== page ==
Why I Use Cubase

September 5, 2013

Now that the dust has settled following a whirlwind of film happenings, I would like to kick things off here at the Exit Signs studio with a write up of my favorite audio tool. At the center of my recording and production process is Steinberg's Cubase 7, a Digital Audio Workstation that I've been using for nearly 10 years now. It's sometimes difficult to pin down exactly how and why people commit to certain software, and my story is no different; much of it stemmed from what can only be called naivety to the other options available to me. It could also be considered a simple matter of circumstance, as I possessed at the time only a Windows PC for which pirated software was readily available.

When an early version of Steinberg's Nuendo (the big brother to Cubase) landed in my lap, I dove in and never looked back. Prior to this I had worked with a number of tools going as far back as the DOS-based Fast Tracker, then graduating to what was then known as Fruity Loops, and finally discovering Propellerhead's Reason which became a favorite of mine for years. After working with Nuendo for a few years and really getting a feel for its interface and recording capabilities, I finally realized that its feature set was complete overkill and decided to purchase my first shiny copy of Cubase 4. This was it: my production software of choice, with which I would record brilliant songs and produce most excellent film scores!

At this point I had amassed hundreds of project files for songs, each of which relied on a fair number of 3rd-party VST instrument and effect plugins. There truly was no turning back at this point, and my efficiency working with the Cubase's UI and feature set was growing every day. No amount of impressive feature lists from new versions of Apple's Logic or Pro Tools could sway me, as migrating to a new DAW would now be a painful undertaking. Nevertheless, I would be lying if I said I don't feel occasional envy when I hear about unique features in competing software - and I do additionally use the now-ubiquitous Ableton Live when taking to the stage - but I am very pleased with Cubase and the functionality that continues to improve with each version.

In no particular order, some of my favorite things about Cubase (version 7) include:

  1. An extremely powerful MIDI editor view - I work with MIDI extensively and find that I can program and edit it very effectively with the many built-in tools.
  2. Flexible automation - The excellent scaling features allow manipulation of automation data in ways that I would otherwise find very tedious.
  3. Chord Track & Chord Assistant - This new feature lets me quickly experiment with chord ideas and work out progressions that I likely would not have discovered on my own.
  4. Integrated 32-bit VST bridge - Most plugins that I use are 64-bit at this point, but a handful of unique instruments and effects remain 32-bit; this lets me continue to use them in an otherwise modern 64-bit host.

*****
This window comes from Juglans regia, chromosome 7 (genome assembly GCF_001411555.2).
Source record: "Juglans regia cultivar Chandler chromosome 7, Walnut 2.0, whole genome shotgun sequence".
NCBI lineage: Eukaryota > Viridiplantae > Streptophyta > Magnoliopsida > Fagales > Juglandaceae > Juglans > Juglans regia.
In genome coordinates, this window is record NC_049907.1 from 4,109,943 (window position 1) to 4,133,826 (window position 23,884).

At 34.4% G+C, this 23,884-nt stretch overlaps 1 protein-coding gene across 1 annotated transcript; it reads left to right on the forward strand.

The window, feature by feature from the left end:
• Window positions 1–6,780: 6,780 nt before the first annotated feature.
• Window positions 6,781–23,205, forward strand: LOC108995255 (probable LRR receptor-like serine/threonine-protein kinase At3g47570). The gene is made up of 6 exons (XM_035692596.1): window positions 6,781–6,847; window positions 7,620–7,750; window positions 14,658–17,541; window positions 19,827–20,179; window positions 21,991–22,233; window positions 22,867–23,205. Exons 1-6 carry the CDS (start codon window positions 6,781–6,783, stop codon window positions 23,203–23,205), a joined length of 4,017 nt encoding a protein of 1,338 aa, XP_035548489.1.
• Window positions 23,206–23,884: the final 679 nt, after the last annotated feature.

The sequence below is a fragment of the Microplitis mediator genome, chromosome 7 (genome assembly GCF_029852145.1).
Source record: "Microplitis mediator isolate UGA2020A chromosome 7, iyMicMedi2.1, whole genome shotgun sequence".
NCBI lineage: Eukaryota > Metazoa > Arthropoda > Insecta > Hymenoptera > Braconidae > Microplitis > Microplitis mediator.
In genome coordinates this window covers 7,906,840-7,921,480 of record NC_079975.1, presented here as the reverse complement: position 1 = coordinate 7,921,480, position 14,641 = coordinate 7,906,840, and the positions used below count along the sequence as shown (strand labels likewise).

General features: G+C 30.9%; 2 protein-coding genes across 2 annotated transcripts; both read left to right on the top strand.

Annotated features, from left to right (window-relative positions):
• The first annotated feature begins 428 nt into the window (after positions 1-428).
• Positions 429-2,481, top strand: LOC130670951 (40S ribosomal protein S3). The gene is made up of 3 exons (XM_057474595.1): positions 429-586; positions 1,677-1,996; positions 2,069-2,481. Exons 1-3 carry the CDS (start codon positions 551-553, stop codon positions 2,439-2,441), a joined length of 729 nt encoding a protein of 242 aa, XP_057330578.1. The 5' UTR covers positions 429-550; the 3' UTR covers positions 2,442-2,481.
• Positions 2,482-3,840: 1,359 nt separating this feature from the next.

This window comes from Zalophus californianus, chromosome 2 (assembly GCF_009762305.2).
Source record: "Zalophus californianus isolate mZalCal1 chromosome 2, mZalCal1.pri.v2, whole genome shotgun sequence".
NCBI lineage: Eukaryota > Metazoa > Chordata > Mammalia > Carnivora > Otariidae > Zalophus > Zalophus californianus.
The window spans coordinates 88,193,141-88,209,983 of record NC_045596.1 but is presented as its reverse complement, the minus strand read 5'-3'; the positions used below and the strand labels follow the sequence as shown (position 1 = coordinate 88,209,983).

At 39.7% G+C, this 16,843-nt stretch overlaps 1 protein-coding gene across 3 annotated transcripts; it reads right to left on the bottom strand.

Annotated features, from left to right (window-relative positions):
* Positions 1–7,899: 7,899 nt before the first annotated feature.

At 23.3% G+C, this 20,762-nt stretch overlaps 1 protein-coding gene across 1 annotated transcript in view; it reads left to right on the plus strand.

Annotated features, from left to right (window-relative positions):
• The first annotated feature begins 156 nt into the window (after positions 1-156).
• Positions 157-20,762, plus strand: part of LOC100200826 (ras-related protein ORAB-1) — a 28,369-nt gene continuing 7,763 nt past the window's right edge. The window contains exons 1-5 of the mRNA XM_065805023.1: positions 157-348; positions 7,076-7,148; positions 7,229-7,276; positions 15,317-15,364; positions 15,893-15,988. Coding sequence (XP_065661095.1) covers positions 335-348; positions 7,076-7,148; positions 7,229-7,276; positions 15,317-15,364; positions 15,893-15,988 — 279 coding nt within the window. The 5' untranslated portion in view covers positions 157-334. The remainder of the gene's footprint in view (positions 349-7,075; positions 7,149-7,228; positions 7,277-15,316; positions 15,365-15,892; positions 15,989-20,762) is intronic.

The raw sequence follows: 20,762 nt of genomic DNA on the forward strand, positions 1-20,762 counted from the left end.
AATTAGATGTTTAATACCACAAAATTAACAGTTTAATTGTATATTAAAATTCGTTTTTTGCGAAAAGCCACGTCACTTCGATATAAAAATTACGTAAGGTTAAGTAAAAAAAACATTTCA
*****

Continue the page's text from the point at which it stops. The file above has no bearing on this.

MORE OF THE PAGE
5. Very customizable full-screen mixer - I keep this mixer view full-size on my laptop's display while working with Cubase's sequencer on my main 27" display.
  6. Quick multi-track lane-based comping / editing - I use this to easily pick parts from the best takes and combine them into one (non-destructively).
  7. Good video support for matching a composition frame by frame to film footage - This is essential to me when scoring a film and also works nicely with the video window moved to my secondary display.
  8. VariAudio vocal pitch editing and PitchCorrect plugin - These may not be as powerful as Melodyne or AutoTune, but work great in my experience for refining my not-so-perfect vocal takes.
  9. Really nice channel strip built into every channel - Very quick access to a simple noise gate, compressor, etc. without having to load additional inserts.
  10. MIDI plugins - It seems other hosts have recently caught up with this feature, but I have gotten a ton of mileage out of the Arpeggiator, Delay and other effects that allow very creative manipulation of MIDI tracks.
  11. Steinberg's CMC controllers - I have the CH and TP models for very quick hands-on control of the channel strips and transport, specially-made for Cubase.
  12. Cubase IC Pro iOS app - I use this on my iPad to navigate markers and record vocal and guitar takes from across the room via wifi, which saves me a lot of trips back and forth!


I will forever remain interested in the constantly-evolving world of audio software and keep up on every bit of it that I can, but as of today I am very satisfied with my current set of tools and the workflows I have developed with them. I'm spoiled by the wealth of (affordable) options available to me, and have zero nostalgia for the early days of huge studios recording to expensive tape. Cubase allows me to translate ideas in my head into high-fidelity sound, rapidly and without any of those hurdles that can bog down creative. But as I mentioned, I am no stranger to other software and will dive into some tips & tricks for the amazingly-versatile Ableton Live when we return next time.

Do you have a deep-rooted love for a piece of audio software that you never intend to let go? Is this love justifiable, or simply born of circumstance? Tell me all about it in the comments!